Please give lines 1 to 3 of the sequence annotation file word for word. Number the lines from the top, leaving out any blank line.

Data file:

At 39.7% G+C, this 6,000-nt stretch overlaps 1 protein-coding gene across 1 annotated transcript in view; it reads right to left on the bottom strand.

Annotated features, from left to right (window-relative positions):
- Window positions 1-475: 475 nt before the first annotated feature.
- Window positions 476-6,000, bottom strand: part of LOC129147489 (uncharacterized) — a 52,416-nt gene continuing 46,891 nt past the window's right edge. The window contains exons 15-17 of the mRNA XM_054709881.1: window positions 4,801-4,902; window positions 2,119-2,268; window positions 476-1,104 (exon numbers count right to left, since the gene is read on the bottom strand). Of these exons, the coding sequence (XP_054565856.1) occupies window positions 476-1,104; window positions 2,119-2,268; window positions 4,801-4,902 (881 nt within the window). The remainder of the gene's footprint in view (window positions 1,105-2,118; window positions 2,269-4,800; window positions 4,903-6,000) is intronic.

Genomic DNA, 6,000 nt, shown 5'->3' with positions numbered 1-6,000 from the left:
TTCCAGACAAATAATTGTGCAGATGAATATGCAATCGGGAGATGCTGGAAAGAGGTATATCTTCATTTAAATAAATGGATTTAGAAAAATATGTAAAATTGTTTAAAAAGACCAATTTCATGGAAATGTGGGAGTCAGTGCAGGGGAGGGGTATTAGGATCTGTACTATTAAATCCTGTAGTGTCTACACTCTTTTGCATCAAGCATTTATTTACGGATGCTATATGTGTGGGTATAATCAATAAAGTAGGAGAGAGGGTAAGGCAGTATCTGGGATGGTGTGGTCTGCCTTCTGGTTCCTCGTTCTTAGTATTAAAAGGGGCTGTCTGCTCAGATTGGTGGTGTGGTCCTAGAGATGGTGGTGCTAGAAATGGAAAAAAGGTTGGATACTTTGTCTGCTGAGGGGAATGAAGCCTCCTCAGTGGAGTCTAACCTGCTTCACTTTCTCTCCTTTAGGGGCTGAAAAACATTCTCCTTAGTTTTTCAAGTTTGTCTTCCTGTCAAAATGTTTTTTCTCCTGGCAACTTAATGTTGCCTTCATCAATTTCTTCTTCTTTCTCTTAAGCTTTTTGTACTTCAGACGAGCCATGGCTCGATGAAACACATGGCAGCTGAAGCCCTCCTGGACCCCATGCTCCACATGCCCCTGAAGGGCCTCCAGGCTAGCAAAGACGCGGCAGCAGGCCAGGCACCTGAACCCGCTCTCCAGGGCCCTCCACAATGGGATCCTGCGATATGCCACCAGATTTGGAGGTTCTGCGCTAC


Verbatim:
At 39.7% G+C, this 6,000-nt stretch overlaps 1 protein-coding gene across 1 annotated transcript in view; it reads right to left on the bottom strand.

Annotated features, from left to right (window-relative positions):
- Window positions 1-475: 475 nt before the first annotated feature.